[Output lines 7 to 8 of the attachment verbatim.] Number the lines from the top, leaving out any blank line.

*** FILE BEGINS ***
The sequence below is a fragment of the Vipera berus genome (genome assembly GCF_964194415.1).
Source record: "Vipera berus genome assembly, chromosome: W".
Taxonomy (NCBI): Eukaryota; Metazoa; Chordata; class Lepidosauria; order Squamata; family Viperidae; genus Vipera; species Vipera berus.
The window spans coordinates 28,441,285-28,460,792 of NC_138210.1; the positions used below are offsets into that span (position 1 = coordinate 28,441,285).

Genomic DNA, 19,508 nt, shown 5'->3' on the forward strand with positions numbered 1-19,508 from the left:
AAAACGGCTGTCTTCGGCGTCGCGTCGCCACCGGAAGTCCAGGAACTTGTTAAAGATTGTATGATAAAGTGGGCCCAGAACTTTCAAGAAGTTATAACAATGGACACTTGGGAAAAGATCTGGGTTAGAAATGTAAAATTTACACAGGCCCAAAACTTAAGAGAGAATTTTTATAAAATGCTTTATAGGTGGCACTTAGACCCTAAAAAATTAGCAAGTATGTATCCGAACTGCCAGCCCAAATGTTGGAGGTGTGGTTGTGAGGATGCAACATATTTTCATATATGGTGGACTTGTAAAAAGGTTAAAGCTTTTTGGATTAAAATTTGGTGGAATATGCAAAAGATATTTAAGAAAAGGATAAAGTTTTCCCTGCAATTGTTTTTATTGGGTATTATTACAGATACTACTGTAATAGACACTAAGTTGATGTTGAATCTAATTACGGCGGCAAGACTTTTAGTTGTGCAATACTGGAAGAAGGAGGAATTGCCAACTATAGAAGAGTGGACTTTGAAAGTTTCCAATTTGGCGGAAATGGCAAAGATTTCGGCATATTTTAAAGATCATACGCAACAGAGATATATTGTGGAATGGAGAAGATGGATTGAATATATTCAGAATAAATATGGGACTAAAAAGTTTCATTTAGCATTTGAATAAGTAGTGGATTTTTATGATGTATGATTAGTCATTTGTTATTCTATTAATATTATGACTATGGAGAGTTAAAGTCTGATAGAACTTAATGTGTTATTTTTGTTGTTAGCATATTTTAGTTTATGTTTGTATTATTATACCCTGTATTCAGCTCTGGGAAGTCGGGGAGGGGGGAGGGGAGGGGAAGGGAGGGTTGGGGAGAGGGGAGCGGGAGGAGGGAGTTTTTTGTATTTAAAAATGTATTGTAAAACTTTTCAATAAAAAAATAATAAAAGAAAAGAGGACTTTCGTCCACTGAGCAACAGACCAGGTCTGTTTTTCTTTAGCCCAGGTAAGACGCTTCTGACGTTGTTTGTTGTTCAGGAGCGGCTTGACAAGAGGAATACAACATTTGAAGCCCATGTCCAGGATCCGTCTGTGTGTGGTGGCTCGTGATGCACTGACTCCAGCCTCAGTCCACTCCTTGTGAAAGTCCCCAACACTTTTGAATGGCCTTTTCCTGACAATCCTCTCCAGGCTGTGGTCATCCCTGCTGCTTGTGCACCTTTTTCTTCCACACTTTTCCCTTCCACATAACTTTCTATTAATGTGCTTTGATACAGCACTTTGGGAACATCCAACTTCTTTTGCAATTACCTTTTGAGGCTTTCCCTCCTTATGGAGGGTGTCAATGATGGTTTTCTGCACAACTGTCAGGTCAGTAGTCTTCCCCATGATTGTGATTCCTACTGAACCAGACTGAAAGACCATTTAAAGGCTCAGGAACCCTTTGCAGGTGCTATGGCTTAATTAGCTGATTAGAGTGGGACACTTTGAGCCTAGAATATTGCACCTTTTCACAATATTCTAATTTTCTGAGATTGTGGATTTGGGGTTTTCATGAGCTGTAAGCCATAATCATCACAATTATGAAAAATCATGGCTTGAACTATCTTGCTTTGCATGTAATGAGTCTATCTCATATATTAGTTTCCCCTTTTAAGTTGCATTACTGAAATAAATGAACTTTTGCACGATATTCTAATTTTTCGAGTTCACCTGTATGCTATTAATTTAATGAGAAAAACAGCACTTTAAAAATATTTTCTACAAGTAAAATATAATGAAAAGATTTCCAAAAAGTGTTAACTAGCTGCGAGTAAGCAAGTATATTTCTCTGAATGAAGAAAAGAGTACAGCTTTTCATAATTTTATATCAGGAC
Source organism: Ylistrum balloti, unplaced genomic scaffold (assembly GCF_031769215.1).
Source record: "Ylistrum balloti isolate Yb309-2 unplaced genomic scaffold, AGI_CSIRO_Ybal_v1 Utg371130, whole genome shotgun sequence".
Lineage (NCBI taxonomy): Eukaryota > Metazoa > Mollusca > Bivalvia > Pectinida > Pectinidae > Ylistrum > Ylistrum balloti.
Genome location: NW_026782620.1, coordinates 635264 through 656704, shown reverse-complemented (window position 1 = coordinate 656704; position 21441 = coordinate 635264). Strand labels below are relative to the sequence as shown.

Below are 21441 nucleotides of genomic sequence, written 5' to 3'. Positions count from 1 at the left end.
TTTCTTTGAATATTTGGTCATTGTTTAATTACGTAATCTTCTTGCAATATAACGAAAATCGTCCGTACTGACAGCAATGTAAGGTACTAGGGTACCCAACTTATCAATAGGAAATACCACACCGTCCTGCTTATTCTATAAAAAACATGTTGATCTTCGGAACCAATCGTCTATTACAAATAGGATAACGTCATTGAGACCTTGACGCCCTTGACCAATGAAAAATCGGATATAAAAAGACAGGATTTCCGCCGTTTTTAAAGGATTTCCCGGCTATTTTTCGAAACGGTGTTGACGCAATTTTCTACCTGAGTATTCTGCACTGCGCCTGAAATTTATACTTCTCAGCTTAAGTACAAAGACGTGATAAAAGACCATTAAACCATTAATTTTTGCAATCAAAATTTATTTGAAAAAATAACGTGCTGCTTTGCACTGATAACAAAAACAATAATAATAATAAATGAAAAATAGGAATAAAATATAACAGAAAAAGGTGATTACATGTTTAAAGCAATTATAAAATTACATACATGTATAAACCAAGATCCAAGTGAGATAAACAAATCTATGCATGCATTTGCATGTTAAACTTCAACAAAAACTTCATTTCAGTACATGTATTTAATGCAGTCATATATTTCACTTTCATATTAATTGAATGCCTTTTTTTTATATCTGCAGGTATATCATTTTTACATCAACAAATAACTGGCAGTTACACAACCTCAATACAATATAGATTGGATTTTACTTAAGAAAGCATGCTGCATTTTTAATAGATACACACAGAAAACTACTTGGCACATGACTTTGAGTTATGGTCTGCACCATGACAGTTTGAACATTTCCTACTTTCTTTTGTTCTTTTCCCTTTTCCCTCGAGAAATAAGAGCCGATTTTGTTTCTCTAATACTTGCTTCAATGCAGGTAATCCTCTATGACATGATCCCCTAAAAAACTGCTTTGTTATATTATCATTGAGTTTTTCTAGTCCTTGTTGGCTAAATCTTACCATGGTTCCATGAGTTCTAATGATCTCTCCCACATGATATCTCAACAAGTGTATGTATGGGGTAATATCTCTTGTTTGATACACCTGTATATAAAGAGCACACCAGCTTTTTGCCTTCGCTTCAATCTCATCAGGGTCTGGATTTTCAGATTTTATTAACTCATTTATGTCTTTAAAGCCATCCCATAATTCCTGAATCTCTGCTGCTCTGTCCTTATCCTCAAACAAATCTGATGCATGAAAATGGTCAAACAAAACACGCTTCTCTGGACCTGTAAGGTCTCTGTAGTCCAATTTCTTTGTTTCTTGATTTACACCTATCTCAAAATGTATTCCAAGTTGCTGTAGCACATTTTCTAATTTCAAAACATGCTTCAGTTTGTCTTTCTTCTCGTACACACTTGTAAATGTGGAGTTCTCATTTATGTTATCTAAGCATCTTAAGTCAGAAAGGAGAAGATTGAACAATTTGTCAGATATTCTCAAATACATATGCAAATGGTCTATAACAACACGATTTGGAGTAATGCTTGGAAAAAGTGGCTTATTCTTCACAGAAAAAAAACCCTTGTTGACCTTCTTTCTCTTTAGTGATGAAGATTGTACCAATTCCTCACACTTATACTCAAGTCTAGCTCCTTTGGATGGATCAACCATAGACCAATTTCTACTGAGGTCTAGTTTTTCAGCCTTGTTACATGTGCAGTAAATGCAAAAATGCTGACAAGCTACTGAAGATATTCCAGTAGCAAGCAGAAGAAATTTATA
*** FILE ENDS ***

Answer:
Source organism: Ylistrum balloti, unplaced genomic scaffold (assembly GCF_031769215.1).
Source record: "Ylistrum balloti isolate Yb309-2 unplaced genomic scaffold, AGI_CSIRO_Ybal_v1 Utg371130, whole genome shotgun sequence".